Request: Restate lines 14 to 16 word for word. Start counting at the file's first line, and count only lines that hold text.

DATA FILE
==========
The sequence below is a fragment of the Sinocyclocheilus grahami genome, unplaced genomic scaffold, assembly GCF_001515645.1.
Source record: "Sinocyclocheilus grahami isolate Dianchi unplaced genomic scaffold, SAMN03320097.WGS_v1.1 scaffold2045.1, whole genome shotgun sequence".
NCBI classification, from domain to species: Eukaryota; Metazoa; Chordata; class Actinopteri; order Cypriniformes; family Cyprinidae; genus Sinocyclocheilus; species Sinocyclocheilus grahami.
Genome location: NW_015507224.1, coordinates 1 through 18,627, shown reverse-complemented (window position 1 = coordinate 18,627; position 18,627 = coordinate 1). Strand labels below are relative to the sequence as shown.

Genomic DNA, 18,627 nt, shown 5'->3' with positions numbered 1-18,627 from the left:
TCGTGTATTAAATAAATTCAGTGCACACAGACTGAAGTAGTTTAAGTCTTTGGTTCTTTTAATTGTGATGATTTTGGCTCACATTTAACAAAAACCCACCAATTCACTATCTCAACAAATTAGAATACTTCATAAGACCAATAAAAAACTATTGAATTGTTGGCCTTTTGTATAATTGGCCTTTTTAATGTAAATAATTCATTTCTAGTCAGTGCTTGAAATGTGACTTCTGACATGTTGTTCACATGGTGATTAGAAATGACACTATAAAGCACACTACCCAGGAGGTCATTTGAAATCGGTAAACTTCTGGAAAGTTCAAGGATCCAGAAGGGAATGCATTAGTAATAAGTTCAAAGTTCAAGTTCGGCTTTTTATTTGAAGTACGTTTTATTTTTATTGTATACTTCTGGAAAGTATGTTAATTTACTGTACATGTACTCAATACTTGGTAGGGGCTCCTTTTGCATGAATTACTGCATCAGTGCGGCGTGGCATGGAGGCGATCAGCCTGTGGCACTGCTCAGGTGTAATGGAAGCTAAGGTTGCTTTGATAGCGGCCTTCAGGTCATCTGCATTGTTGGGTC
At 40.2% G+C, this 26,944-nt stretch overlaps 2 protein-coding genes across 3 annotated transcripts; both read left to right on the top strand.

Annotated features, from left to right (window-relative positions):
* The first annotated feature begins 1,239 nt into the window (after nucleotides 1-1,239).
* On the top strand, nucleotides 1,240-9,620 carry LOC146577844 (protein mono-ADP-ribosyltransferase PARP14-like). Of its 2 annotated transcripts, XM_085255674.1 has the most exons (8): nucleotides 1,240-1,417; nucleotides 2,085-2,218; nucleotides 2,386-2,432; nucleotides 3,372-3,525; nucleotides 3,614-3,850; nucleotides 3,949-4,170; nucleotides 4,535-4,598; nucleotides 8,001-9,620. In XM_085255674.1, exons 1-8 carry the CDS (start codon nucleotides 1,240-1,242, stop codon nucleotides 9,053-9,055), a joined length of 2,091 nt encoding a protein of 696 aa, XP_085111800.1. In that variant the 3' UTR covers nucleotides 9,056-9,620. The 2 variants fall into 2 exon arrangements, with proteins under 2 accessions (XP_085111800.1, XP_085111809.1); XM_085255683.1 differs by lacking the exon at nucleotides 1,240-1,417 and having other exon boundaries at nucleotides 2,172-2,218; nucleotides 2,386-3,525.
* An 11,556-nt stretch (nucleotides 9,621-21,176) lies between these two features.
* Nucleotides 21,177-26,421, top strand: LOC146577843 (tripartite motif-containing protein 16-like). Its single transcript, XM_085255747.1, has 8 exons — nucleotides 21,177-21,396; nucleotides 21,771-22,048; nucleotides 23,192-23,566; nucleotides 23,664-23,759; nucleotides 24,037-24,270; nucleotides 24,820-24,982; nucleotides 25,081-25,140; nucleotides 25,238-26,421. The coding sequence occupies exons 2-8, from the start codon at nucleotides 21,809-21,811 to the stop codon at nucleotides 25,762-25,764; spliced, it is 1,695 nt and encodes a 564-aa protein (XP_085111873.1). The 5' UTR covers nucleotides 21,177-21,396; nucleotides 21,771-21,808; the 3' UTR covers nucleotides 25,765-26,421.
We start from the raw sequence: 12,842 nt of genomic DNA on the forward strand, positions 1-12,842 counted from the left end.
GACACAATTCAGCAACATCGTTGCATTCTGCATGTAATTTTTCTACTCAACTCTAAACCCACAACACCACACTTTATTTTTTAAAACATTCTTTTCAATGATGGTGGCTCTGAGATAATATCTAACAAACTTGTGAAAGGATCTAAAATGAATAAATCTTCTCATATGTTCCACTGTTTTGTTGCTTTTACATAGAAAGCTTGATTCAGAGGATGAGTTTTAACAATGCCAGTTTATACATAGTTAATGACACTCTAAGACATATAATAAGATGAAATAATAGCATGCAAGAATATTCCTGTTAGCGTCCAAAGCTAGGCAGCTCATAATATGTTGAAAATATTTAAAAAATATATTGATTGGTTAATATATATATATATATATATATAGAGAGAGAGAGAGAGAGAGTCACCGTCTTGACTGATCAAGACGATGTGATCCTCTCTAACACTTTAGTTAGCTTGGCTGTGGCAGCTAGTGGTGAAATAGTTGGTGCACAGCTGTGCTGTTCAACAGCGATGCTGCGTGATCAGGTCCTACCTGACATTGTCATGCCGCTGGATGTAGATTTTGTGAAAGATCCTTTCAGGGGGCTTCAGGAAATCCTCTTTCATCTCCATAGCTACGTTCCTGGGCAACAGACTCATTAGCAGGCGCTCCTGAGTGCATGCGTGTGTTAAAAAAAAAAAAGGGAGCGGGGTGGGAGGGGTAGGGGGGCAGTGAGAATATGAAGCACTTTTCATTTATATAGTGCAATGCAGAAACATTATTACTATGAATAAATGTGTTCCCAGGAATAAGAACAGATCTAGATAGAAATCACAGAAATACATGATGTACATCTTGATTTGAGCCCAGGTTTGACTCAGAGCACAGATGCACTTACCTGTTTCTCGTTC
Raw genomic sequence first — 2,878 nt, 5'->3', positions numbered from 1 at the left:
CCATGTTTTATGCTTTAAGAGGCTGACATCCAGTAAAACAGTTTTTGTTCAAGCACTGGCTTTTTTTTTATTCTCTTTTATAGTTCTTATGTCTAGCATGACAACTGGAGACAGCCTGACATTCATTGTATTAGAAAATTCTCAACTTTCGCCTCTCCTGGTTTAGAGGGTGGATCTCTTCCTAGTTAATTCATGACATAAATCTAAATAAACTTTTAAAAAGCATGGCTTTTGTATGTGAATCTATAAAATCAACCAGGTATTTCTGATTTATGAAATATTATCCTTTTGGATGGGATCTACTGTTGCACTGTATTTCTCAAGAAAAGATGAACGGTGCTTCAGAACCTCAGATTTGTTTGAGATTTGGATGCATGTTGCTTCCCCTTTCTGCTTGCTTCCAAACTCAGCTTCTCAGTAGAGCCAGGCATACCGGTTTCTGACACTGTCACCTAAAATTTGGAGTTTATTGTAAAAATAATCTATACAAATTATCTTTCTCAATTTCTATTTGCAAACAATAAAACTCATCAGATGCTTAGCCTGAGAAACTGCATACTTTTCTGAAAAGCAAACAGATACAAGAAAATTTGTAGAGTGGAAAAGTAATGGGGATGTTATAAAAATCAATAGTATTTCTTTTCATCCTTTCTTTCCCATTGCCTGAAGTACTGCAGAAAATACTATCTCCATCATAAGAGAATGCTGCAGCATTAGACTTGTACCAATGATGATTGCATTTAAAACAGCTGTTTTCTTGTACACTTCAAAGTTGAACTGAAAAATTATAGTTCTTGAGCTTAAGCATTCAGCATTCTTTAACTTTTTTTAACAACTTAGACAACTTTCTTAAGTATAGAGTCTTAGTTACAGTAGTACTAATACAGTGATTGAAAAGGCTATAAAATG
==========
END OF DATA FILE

GACACAATTCAGCAACATCGTTGCATTCTGCATGTAATTTTTCTACTCAACTCTAAACCCACAACACCACACTTTATTTTTTAAAACATTCTTTTCAATGATGGTGGCTCTGAGATAATATCTAACAAACTTGTGAAAGGATCTAAAATGAATAAATCTTCTCATATGTTCCACTGTTTTGTTGCTTTTACATAGAAAGCTTGATTCAGAGGATGAGTTTTAACAATGCCAGTTTATACATAGTTAATGACACTCTAAGACATATAATAAGATGAAATAATAGCATGCAAGAATATTCCTGTTAGCGTCCAAAGCTAGGCAGCTCATAATATGTTGAAAATATTTAAAAAATATATTGATTGGTTAATATATATATATATATATATATAGAGAGAGAGAGAGAGAGAGTCACCGTCTTGACTGATCAAGACGATGTGATCCTCTCTAACACTTTAGTTAGCTTGGCTGTGGCAGCTAGTGGTGAAATAGTTGGTGCACAGCTGTGCTGTTCAACAGCGATGCTGCGTGATCAGGTCCTACCTGACATTGTCATGCCGCTGGATGTAGATTTTGTGAAAGATCCTTTCAGGGGGCTTCAGGAAATCCTCTTTCATCTCCATAGCTACGTTCCTGGGCAACAGACTCATTAGCAGGCGCTCCTGAGTGCATGCGTGTGTTAAAAAAAAAAAAGGGAGCGGGGTGGGAGGGGTAGGGGGGCAGTGAGAATATGAAGCACTTTTCATTTATATAGTGCAATGCAGAAACATTATTACTATGAATAAATGTGTTCCCAGGAATAAGAACAGATCTAGATAGAAATCACAGAAATACATGATGTACATCTTGATTTGAGCCCAGGTTTGACTCAGAGCACAGATGCACTTACCTGTTTCTCGTTC
Raw genomic sequence first — 2,878 nt, 5'->3', positions numbered from 1 at the left:
CCATGTTTTATGCTTTAAGAGGCTGACATCCAGTAAAACAGTTTTTGTTCAAGCACTGGCTTTTTTTTTATTCTCTTTTATAGTTCTTATGTCTAGCATGACAACTGGAGACAGCCTGACATTCATTGTATTAGAAAATTCTCAACTTTCGCCTCTCCTGGTTTAGAGGGTGGATCTCTTCCTAGTTAATTCATGACATAAATCTAAATAAACTTTTAAAAAGCATGGCTTTTGTATGTGAATCTATAAAATCAACCAGGTATTTCTGATTTATGAAATATTATCCTTTTGGATGGGATCTACTGTTGCACTGTATTTCTCAAGAAAAGATGAACGGTGCTTCAGAACCTCAGATTTGTTTGAGATTTGGATGCATGTTGCTTCCCCTTTCTGCTTGCTTCCAAACTCAGCTTCTCAGTAGAGCCAGGCATACCGGTTTCTGACACTGTCACCTAAAATTTGGAGTTTATTGTAAAAATAATCTATACAAATTATCTTTCTCAATTTCTATTTGCAAACAATAAAACTCATCAGATGCTTAGCCTGAGAAACTGCATACTTTTCTGAAAAGCAAACAGATACAAGAAAATTTGTAGAGTGGAAAAGTAATGGGGATGTTATAAAAATCAATAGTATTTCTTTTCATCCTTTCTTTCCCATTGCCTGAAGTACTGCAGAAAATACTATCTCCATCATAAGAGAATGCTGCAGCATTAGACTTGTACCAATGATGATTGCATTTAAAACAGCTGTTTTCTTGTACACTTCAAAGTTGAACTGAAAAATTATAGTTCTTGAGCTTAAGCATTCAGCATTCTTTAACTTTTTTTAACAACTTAGACAACTTTCTTAAGTATAGAGTCTTAGTTACAGTAGTACTAATACAGTGATTGAAAAGGCTATAAAATG